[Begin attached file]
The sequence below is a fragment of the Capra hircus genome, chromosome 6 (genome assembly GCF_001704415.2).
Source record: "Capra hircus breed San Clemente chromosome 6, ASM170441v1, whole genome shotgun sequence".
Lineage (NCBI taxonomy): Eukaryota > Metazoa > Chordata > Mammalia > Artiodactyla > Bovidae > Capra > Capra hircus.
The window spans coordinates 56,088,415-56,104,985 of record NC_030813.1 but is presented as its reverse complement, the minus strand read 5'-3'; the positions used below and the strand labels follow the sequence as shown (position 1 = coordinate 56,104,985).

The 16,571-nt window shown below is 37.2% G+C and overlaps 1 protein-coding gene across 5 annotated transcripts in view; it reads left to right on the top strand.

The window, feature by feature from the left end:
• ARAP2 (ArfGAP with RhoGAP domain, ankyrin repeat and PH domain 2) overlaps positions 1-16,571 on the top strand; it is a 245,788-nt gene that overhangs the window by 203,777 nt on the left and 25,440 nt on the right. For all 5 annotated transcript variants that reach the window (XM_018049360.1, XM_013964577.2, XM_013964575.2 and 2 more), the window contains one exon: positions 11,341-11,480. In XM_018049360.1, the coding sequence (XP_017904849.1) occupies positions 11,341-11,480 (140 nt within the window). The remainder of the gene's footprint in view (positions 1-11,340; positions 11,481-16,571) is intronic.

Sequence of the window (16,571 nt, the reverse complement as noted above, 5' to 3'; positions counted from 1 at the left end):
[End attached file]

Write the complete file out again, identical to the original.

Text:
The sequence below is a fragment of the Capra hircus genome, chromosome 6 (genome assembly GCF_001704415.2).
Source record: "Capra hircus breed San Clemente chromosome 6, ASM170441v1, whole genome shotgun sequence".
Lineage (NCBI taxonomy): Eukaryota > Metazoa > Chordata > Mammalia > Artiodactyla > Bovidae > Capra > Capra hircus.
The window spans coordinates 56,088,415-56,104,985 of record NC_030813.1 but is presented as its reverse complement, the minus strand read 5'-3'; the positions used below and the strand labels follow the sequence as shown (position 1 = coordinate 56,104,985).

The 16,571-nt window shown below is 37.2% G+C and overlaps 1 protein-coding gene across 5 annotated transcripts in view; it reads left to right on the top strand.

The window, feature by feature from the left end:
• ARAP2 (ArfGAP with RhoGAP domain, ankyrin repeat and PH domain 2) overlaps positions 1-16,571 on the top strand; it is a 245,788-nt gene that overhangs the window by 203,777 nt on the left and 25,440 nt on the right. For all 5 annotated transcript variants that reach the window (XM_018049360.1, XM_013964577.2, XM_013964575.2 and 2 more), the window contains one exon: positions 11,341-11,480. In XM_018049360.1, the coding sequence (XP_017904849.1) occupies positions 11,341-11,480 (140 nt within the window). The remainder of the gene's footprint in view (positions 1-11,340; positions 11,481-16,571) is intronic.

Sequence of the window (16,571 nt, the reverse complement as noted above, 5' to 3'; positions counted from 1 at the left end):